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George Osborne and the impact of economic uncertainty

David Green, 18 April 2016

The Treasury’s reactionary pessimism about our economic prospects outside the EU relies heavily on the assumption that leaving will cause uncertainty, which will result in lower business investment.

Let’s agree that if we vote for independence we will not initially know what the EU will agree to, which means there could be 10% tariffs on cars and even higher tariffs on some processed foods. We could take one of two approaches. First, we could assume that the EU will act according to its own self-interest and accept a trade agreement. Or second, we could assume that in the short term it will act contrary to its own interests, in which case we will need a contingency plan.

Trade is usually mutually beneficial and EU member states stand to lose more than we do if they can’t sell us their cars, wine, cheese and much more. But it’s not just that their exports to the UK could suffer, it is easy to overlook the fact that some of our most successful exporters are European-owned companies that stand to lose if exports to the EU are disrupted. The German company BMW, for example, makes minis in Oxford and most are exported. After independence, BMW executives will be knocking on Mrs Merkel’s door urging her to sign a deal. Likewise Nissan in Sunderland is part-owned by the French company Renault and will not want to see sales to Europe disrupted.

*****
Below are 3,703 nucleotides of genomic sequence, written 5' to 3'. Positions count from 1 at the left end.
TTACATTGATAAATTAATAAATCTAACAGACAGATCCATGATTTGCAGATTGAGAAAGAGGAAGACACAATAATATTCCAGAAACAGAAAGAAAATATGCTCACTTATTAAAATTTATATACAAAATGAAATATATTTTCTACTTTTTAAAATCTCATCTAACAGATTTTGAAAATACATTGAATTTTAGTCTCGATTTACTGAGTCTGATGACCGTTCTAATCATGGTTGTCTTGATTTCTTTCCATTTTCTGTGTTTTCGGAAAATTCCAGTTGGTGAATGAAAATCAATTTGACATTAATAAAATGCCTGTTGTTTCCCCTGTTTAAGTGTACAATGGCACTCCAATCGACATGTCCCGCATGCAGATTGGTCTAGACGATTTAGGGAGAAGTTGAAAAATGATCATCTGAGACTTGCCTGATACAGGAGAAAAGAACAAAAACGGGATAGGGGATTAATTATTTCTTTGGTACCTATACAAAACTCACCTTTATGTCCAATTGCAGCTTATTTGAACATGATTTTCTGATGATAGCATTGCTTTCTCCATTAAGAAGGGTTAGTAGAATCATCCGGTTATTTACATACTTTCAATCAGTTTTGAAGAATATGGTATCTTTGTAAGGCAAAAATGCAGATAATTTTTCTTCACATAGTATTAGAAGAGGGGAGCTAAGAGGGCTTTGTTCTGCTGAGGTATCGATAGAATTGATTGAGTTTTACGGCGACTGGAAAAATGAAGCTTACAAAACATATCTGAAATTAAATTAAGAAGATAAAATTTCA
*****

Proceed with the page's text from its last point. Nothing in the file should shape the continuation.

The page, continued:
But what if Germany and France act against their own economic interests in the short run? It’s not really enough to say that their electorates will force their leaders to come to their senses eventually. What kind of contingency plan should we have up our sleeves?

We could declare the whole country an enterprise zone, which would mean lower business rates and strong encouragement of capital investment. We could cut corporation tax to 10%, currently only applied to products that fall with the ‘patent box’ rules. That alone would have international companies queuing up to operate in the UK. And we could increase state funding of the British Business Bank. It already operates successfully in supporting small and medium-sized enterprises and its remit could easily be widened to encourage investment in larger companies. If business investment tailed off because of George Osborne’s efforts to talk down his country, there would be many commercially justified loans for the British Business Bank to make. In a few years taxpayers will be reaping the reward.

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